4. Maps and dictionaries
STL maps are either hash tables (
std::unordered_map) or red-black trees (
std::map). These are great general-purpose choices, because they perform the best when the size of each collection grows. However, most maps are really small (n < 100), and the constants begin to play a significant role.
For hash tables, choosing the best hashing function is crucial. If there are many collision, performance degrades very rapidly, potentially creating stalls. Hash tables can also have poor locality, to the point where they get outperformed on small collections by binary search. Finally, hash tables usually need to overallocate memory to stay efficient. This is especially a problem if there are a lot of small hash tables, each eating up more memory than they need to.
Red-black trees, on the other hand, are almost equivalent to binary search in terms of memory pressure, and they also perform quite well in both lookups and insertion. Now, one of the many wonderful things about the STL is that it tells you precisely which performance guarantees each algorithm makes. In the case of
std::map, it is required to
erase elements in (amortized) constant time, as well as maintain iterator validity across during erase. On the surface that seems great, but it means something about the implementation of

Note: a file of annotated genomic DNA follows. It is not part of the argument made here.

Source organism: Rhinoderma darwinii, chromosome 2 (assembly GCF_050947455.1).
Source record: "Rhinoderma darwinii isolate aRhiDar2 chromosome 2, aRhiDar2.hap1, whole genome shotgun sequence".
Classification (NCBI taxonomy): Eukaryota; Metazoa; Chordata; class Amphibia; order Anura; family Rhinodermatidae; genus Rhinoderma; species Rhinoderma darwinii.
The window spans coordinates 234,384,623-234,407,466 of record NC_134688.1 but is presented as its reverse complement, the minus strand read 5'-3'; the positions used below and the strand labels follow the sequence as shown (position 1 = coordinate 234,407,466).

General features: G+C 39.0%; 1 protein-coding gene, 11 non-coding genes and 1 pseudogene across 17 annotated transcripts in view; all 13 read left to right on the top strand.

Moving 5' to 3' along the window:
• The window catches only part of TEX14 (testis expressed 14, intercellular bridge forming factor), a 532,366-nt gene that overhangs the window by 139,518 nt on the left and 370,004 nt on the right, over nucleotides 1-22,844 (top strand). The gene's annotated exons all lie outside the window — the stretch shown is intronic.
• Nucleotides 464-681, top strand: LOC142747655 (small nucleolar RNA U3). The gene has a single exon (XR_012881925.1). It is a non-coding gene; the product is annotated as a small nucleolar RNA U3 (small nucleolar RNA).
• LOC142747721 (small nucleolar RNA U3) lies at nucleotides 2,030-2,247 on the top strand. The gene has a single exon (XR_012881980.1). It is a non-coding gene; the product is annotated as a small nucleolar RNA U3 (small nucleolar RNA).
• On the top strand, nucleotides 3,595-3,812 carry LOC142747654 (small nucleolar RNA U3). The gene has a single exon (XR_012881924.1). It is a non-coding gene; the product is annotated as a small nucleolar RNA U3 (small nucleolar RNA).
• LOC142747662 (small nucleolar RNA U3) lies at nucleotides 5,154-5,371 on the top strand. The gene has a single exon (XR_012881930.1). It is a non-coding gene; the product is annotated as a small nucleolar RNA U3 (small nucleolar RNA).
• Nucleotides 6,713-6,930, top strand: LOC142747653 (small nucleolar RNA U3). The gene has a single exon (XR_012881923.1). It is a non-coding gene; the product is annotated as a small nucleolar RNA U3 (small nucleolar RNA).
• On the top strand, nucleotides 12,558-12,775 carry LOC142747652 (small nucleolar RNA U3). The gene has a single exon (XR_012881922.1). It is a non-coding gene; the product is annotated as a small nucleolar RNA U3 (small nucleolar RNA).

std::map: It must necessarily store its nodes independently of each other and carry with it an amount of metadata per node designating its position in the tree. That in itself is not a problem, but it can very likely ruin locality, especially if using the system heap as allocator.
Solution? Other than red-black trees, there’s another way to maintain an invariant of a perfectly balanced tree: by storing the map as a priority queue, where elements are sorted upon insertion, and then found again via binary search. This has very different performance characteristics than
std::unordered_map, and whether or not it performs better depends on the specific circumstances. If you have lots of insertions and deletions, it’s not great, because it turns both into O(n + log n), although for small collections that fit in L1 cache, this may still perform better than a less locality-oriented implementation. In most cases, however, associative maps are much more often read than modified, and the improved locality can quite often more than make up for the lost algorithmic efficiency.
I use the STL all the time, and I don’t think developers should abandon it, even for video game development and other pseudo-realtime applications. I’m especially a fan of the
<algorithm> part of the library, which makes using the optimal algorithm for a given situation a breeze rather than an afterthought.
But these are domain-specific issues that may contribute to the fact that the STL isn’t particularly widespread in the video game industry.